The best present that a gardener can receive is plant division from a compatriot. The worst thing a gardener can receive? Same.
You know what I mean. Some spreading plants are horrors that keep coming up everywhere, are difficult to pull out, and look like weeds as they grow. Fall blooming clematis (Clematis paniculata,C. maximonowicziana,C. terniflora, or C. dioscoreifolia) and Japanese anemone (Anemone spp.) come to mind.
Both of these plants are beautiful, especially in the autumn, when there is a dearth of bloom. But, in my yard, these pants grow everywhere and are near impossible to pull out completely. The deer eat the anemones down, so I never get the benefit of the bloom.
However, if those examples are the yin, let me offer the yang. Here are five of my favorite self-sowers/spreaders that I couldn’t live without.
Some might consider the Ostrich fern one of those horror spreaders, but not me. They grow under the trees and the deer don’t eat them! They do need to be watered during drought, though. Otherwise, you end up with ugly, dry, brown hay.
I’ve written about this foxglove before, because it is absolutely deer-proof. It is also a prolific self-sower and grows in dry shade. Two thumbs up!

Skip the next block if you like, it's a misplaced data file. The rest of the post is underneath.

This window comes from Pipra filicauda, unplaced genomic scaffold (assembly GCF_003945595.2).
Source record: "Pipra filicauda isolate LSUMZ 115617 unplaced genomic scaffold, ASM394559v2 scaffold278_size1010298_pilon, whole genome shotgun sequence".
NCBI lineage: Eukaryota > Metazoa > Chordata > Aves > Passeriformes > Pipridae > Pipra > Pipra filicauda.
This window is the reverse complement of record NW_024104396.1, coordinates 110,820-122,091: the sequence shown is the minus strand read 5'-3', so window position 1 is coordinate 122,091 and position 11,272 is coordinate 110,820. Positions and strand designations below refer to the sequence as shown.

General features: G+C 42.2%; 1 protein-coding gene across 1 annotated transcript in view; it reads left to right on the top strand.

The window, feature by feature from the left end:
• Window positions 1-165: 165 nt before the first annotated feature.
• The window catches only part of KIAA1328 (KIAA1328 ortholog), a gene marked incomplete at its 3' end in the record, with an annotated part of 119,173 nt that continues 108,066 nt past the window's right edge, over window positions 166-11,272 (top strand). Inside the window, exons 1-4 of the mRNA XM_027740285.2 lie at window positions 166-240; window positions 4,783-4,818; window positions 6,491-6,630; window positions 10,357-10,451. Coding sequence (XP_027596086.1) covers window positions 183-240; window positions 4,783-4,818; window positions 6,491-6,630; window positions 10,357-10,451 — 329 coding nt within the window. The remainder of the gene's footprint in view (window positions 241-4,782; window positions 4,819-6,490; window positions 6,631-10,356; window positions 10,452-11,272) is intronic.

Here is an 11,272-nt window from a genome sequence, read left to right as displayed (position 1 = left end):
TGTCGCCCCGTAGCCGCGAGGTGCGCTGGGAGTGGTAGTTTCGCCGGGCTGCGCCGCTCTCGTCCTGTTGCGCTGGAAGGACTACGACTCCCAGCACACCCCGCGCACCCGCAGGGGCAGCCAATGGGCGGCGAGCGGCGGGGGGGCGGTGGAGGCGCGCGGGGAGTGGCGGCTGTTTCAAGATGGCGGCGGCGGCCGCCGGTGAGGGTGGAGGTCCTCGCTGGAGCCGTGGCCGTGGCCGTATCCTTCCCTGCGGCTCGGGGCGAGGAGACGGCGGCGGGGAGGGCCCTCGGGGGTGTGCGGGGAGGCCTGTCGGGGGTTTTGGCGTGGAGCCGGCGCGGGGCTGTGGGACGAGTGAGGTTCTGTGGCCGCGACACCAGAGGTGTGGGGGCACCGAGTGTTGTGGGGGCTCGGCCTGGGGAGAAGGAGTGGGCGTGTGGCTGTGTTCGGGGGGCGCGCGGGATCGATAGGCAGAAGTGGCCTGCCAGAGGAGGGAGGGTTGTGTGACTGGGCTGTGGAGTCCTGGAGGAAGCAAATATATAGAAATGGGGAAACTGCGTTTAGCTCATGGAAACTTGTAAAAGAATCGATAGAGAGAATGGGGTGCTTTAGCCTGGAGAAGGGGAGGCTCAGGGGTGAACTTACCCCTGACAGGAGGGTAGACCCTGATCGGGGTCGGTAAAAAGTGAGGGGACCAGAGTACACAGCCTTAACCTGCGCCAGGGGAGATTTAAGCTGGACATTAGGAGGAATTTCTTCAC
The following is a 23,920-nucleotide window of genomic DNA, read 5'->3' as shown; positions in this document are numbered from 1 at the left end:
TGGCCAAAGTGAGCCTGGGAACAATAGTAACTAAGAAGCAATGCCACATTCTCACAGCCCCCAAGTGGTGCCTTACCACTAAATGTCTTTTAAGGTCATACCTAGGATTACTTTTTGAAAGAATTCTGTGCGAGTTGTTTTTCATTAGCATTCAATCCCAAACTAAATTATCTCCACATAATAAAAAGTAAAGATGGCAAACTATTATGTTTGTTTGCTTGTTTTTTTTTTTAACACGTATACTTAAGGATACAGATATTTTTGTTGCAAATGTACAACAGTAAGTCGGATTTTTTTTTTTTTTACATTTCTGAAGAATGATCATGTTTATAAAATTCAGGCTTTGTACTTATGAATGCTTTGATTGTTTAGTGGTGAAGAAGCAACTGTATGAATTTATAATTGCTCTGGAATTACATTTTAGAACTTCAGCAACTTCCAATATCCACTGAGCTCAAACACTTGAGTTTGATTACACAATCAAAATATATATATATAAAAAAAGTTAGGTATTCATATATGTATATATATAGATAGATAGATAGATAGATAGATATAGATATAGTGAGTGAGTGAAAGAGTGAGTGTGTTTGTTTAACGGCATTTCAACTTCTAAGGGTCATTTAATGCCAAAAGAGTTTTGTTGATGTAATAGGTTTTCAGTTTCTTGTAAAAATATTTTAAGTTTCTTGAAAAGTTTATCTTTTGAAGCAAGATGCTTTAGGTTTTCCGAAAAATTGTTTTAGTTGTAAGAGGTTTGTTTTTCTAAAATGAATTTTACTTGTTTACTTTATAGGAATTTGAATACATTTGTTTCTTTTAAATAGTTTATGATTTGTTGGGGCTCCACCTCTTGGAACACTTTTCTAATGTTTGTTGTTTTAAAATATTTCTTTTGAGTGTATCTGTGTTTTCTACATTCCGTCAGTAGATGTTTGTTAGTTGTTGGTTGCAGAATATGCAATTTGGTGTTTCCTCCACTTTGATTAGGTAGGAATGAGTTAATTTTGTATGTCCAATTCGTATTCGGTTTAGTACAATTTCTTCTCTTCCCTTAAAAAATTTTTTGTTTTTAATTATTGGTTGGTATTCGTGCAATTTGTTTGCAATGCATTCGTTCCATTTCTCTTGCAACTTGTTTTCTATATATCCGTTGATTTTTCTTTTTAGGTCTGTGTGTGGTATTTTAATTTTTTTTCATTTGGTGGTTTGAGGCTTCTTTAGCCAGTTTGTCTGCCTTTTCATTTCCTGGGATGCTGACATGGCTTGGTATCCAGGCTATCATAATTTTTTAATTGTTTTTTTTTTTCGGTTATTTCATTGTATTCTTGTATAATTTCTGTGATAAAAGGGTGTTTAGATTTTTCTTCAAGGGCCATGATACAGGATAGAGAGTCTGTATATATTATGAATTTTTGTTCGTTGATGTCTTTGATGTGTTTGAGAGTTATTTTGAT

Rose campion is bright and beautiful. It is described as deer resistant, but I’ve had trouble, so it is growing inside the garden fence. I love the color of this flower, and it looks spectacular in a cut flower arrangement with blues and yellows.
Here’s another vigorous spreader. Lady’s mantle has a glowing chartreuse flower that looks frothy as it spreads in the border. The deer will sometimes eat the leaves but don’t seem to like the flowers. Hooray!
Yellow fumitory is my garden workhorse. It skirts the leggy roses, keeps weeds out between the peonies, shows off sunny yellow flowers and delicately cut leaves, mounds beautifully, etc., etc. This plant is a no-brainer. Go and get yourself some today!
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